LC: The aspect of re-referencing is a nomadic approach; it’s a way to rework earlier projects in relation to a new site, and it enables us to link aspects that originally related to a different site with the new environment, both formally and in terms of content.
‘Your country doesn’t exist’, for example, is a work that originated in the laboratory of the environments and has since developed its own trajectory. The environments were our studio, which moved from place to place; there are other works that came from this context. We were interested in working in and out of a space under its given conditions, and in generating concrete links between different spaces. ‘Your country…’ was intended to travel, to examine different territories, and pass through different languages. While always staying the same, the work changes each time through its manifestation on site; it’s like a mirror.
EB: Are there any threads running through your work, or patterns that reappear in different projects?
LC: You could say that there are two main paths which feed into and question each other. One is an interventionist approach, appropriating and reinventing given structures. The other observes, maps, and portrays reality.
L+Ó: Our slide carrousels, which were always developed as part of our environments, map places and portray people in their lived-in surroundings. Since the environments themselves were always a synthesis of us encountering the place, the slide shows introduced a distance into their immediacy and concreteness. They enabled us to ask questions about a particular reality and how it could be represented, and they paved the way for the later video works. All our videos are portraits, documents of performances or actions/interventions. The portraits are either of people working or giving testimony about their situations and living conditions. The documents of intervention-performances record us or others performing a public action.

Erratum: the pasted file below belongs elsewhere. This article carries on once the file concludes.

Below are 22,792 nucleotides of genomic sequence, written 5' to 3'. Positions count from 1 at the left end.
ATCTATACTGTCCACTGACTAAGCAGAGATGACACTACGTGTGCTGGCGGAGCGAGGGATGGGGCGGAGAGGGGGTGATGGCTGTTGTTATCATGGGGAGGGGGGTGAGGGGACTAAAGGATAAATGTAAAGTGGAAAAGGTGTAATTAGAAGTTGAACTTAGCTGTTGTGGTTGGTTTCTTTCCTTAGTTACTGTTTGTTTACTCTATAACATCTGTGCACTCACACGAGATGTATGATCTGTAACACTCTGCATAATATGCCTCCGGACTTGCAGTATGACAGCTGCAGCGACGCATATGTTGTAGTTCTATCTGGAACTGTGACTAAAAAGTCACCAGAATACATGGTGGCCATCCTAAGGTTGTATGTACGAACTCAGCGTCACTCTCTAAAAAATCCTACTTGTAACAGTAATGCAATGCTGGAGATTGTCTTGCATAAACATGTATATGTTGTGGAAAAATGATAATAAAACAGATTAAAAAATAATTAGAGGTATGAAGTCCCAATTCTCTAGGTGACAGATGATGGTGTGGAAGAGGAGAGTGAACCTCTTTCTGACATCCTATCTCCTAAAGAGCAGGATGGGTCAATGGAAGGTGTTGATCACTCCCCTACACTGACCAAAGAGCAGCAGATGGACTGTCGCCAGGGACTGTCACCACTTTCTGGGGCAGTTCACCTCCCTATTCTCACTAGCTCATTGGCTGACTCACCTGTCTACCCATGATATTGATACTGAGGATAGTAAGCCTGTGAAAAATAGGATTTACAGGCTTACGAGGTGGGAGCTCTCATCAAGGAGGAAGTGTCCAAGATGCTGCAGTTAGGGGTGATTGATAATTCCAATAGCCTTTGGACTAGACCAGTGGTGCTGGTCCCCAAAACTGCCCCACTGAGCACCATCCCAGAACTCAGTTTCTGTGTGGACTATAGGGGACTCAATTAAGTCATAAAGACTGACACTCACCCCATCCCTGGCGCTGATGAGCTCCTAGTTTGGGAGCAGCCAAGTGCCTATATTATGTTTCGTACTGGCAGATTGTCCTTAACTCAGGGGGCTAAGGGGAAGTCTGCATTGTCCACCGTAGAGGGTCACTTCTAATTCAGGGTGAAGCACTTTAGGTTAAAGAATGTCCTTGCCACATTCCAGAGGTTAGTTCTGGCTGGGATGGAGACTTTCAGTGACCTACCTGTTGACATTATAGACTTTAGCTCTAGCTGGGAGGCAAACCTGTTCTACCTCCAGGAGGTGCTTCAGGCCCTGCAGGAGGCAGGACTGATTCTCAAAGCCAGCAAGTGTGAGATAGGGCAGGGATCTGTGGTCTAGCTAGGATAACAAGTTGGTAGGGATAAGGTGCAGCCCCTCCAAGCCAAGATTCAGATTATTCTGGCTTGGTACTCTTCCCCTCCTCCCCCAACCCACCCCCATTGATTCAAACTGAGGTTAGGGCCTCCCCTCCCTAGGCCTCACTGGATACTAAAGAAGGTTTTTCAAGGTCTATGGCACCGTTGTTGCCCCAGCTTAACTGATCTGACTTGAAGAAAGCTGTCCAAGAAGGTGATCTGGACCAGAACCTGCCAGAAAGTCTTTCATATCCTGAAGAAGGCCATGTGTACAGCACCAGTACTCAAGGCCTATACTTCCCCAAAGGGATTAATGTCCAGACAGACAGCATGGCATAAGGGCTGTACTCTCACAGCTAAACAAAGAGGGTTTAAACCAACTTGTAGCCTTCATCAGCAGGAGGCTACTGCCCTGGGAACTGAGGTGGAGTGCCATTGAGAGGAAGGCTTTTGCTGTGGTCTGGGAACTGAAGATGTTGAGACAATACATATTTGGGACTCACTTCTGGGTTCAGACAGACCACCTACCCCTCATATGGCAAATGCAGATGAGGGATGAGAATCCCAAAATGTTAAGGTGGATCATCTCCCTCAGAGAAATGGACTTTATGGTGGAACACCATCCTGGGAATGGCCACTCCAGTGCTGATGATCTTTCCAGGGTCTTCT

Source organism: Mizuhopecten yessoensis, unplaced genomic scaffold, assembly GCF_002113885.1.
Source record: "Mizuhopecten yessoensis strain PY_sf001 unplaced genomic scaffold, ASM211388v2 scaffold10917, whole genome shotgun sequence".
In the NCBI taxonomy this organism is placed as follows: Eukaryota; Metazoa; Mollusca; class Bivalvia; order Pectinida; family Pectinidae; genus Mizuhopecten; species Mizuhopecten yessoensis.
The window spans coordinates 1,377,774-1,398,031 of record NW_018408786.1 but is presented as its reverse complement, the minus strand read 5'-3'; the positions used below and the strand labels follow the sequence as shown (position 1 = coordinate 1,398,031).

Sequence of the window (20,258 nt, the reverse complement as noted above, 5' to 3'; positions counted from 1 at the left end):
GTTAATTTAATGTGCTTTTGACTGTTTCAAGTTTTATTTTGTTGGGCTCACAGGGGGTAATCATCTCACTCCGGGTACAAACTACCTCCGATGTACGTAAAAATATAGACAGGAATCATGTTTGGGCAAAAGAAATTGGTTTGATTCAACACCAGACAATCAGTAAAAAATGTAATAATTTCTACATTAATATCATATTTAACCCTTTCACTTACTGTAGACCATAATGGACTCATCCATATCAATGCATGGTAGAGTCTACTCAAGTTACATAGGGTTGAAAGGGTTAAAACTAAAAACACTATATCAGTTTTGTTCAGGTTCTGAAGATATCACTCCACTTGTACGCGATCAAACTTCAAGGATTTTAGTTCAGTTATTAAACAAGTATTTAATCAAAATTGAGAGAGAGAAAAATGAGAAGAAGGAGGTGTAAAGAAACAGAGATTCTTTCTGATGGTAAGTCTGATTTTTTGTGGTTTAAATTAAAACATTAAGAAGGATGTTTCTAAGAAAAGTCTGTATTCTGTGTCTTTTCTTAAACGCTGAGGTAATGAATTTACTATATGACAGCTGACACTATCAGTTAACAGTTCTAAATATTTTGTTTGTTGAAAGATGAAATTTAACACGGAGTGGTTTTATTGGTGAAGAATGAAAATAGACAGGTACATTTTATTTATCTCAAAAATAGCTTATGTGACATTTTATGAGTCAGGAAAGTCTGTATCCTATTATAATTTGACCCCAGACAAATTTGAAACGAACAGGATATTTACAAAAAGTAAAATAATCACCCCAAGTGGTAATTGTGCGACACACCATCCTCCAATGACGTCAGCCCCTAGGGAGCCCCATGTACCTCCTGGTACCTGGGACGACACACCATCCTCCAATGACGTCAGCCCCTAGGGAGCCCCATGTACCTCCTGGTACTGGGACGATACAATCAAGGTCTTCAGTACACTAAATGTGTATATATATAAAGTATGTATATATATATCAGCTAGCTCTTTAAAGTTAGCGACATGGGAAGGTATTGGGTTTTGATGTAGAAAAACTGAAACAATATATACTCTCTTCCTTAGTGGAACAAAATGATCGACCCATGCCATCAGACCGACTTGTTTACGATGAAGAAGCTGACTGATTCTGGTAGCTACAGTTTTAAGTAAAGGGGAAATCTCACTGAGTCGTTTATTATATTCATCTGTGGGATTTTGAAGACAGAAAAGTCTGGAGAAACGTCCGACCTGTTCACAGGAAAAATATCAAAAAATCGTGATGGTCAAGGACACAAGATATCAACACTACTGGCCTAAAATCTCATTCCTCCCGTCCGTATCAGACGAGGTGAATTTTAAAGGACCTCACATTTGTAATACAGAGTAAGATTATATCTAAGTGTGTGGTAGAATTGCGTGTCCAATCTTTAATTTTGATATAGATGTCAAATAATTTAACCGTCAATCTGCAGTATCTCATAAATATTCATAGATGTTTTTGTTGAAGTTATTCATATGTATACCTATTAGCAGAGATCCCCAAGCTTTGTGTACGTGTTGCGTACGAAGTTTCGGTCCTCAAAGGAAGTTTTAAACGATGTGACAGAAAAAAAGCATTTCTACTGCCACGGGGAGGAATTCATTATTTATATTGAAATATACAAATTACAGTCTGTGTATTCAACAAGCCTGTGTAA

EB: Let me come back to your interest in the concept of “estrangement” which as we know was developed by Bertolt Brecht. His approach to theatre was always closely connected to participation and the transmission of a clear message—which you would probably define differently for your practice. Curiously, his term ‘Lehrstück’ is translated to English as “learning play”. The literal translation, though, would be “teaching play”. Here we are with the relationship between learning and teaching again.
L+Ó: Yes we have been inspired by Brecht’s ideas, but also by other artists who have furthered them in different ways. We like the radicalism of Brecht’s vision, with its participatory concern and use of distancing devices to reflect on the ideological construct of capitalist reality.
EB: I wonder if you see any parallels in your work to the didacticism of Brecht.
L+Ó: No, we don’t. There is a didactic aspect we play and work with, at least in some of our projects, but Brecht had a rather authoritarian idea of didacticism that we don’t have.
EB: Humour and play are important strategies in your work.
L+Ó: Yes, humour and play are very important indeed. They are relativisers; they are subversive and destabilising aspects, and that is how we use them. They are existential factors we can include. They can free us from constraints, and undermine hierarchies and reorder them.
EB: You have made critical work on social and political subjects, but you have also worked directly with political activist groups. How does this relate to your artistic practice?